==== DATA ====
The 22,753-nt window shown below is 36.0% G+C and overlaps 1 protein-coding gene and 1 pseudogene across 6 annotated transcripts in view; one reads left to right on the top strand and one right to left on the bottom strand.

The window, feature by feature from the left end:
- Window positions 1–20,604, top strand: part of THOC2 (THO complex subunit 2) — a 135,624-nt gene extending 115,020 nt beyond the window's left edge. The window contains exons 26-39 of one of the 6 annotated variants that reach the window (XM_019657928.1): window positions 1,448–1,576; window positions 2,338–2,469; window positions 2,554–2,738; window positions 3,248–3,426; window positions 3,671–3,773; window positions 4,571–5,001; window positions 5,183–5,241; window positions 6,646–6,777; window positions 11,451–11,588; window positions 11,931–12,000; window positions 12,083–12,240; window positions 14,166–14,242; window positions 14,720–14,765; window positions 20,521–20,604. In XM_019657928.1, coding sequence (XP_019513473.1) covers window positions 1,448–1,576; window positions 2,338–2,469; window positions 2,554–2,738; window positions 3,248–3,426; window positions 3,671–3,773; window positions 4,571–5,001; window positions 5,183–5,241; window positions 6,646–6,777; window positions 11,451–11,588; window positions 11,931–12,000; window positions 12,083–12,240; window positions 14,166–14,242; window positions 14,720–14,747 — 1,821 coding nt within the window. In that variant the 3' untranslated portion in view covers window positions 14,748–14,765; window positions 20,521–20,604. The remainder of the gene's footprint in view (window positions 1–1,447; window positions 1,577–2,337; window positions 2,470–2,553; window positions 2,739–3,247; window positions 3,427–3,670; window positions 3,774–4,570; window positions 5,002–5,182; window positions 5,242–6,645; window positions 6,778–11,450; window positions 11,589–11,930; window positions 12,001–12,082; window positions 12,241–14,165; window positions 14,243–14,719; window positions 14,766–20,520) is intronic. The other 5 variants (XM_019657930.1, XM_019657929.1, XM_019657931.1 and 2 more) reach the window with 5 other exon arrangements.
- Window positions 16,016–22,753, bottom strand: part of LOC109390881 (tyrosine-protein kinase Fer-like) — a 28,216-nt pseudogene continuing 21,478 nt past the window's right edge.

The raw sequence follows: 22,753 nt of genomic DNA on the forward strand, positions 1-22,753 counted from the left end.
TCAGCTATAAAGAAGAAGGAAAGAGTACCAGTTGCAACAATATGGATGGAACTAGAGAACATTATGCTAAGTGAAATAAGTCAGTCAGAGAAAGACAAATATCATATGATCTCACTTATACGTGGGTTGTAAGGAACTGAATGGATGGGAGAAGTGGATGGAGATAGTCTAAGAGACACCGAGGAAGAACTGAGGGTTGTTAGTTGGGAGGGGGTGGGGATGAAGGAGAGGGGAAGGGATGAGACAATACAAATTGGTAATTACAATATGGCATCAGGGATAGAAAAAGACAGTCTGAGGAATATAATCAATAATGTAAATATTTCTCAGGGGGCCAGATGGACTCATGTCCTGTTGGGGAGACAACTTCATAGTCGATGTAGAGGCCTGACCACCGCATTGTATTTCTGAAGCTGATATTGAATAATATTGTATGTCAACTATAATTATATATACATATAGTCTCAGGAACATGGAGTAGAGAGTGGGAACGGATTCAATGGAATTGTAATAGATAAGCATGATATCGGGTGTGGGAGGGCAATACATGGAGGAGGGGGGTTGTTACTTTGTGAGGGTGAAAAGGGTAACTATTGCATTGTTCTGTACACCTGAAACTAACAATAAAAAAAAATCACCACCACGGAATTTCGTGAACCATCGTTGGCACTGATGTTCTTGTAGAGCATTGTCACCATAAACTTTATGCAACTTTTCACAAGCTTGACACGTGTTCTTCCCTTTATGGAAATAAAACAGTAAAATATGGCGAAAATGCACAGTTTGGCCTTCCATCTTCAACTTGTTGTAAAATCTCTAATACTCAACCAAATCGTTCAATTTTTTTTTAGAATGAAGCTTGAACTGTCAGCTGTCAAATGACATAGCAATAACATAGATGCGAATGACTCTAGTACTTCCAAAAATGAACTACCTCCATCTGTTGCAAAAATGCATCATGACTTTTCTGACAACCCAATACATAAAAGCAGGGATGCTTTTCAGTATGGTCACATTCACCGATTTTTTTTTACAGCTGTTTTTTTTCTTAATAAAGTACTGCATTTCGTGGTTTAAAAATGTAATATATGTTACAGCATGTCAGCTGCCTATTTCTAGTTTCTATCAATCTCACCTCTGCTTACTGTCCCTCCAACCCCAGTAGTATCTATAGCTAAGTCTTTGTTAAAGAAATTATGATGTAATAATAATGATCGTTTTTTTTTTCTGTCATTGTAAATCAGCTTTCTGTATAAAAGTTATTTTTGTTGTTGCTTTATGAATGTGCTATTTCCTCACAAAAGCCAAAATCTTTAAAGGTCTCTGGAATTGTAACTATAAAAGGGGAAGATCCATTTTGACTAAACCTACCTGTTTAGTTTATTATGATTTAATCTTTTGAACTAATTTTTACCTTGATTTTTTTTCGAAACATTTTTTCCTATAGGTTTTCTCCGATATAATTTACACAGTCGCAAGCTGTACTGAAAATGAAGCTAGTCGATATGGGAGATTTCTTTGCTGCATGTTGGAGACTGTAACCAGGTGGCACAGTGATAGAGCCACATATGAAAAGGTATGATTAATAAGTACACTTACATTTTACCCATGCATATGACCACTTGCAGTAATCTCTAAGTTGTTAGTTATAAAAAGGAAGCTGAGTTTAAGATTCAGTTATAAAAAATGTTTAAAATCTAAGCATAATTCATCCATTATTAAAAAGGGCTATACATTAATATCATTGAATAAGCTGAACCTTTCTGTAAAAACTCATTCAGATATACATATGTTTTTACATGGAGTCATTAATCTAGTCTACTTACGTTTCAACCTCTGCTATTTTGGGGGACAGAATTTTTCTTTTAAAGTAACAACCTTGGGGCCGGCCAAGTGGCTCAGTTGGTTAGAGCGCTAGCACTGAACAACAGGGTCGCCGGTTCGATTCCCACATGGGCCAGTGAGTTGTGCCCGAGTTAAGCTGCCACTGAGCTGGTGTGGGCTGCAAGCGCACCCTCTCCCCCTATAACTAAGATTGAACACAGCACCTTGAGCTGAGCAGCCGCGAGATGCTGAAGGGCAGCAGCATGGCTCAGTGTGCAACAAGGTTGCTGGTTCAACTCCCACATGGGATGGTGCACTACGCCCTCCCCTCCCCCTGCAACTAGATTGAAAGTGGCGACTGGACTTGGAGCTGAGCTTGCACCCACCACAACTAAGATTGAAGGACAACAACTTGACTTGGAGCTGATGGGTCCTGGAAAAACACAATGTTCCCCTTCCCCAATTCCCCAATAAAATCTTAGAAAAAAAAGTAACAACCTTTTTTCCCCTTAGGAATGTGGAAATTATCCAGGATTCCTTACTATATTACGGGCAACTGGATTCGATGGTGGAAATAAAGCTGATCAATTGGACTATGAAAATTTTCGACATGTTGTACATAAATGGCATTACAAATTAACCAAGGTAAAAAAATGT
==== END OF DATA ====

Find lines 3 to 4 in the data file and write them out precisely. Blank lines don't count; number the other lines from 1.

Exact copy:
- Window positions 1–20,604, top strand: part of THOC2 (THO complex subunit 2) — a 135,624-nt gene extending 115,020 nt beyond the window's left edge. The window contains exons 26-39 of one of the 6 annotated variants that reach the window (XM_019657928.1): window positions 1,448–1,576; window positions 2,338–2,469; window positions 2,554–2,738; window positions 3,248–3,426; window positions 3,671–3,773; window positions 4,571–5,001; window positions 5,183–5,241; window positions 6,646–6,777; window positions 11,451–11,588; window positions 11,931–12,000; window positions 12,083–12,240; window positions 14,166–14,242; window positions 14,720–14,765; window positions 20,521–20,604. In XM_019657928.1, coding sequence (XP_019513473.1) covers window positions 1,448–1,576; window positions 2,338–2,469; window positions 2,554–2,738; window positions 3,248–3,426; window positions 3,671–3,773; window positions 4,571–5,001; window positions 5,183–5,241; window positions 6,646–6,777; window positions 11,451–11,588; window positions 11,931–12,000; window positions 12,083–12,240; window positions 14,166–14,242; window positions 14,720–14,747 — 1,821 coding nt within the window. In that variant the 3' untranslated portion in view covers window positions 14,748–14,765; window positions 20,521–20,604. The remainder of the gene's footprint in view (window positions 1–1,447; window positions 1,577–2,337; window positions 2,470–2,553; window positions 2,739–3,247; window positions 3,427–3,670; window positions 3,774–4,570; window positions 5,002–5,182; window positions 5,242–6,645; window positions 6,778–11,450; window positions 11,589–11,930; window positions 12,001–12,082; window positions 12,241–14,165; window positions 14,243–14,719; window positions 14,766–20,520) is intronic. The other 5 variants (XM_019657930.1, XM_019657929.1, XM_019657931.1 and 2 more) reach the window with 5 other exon arrangements.
- Window positions 16,016–22,753, bottom strand: part of LOC109390881 (tyrosine-protein kinase Fer-like) — a 28,216-nt pseudogene continuing 21,478 nt past the window's right edge.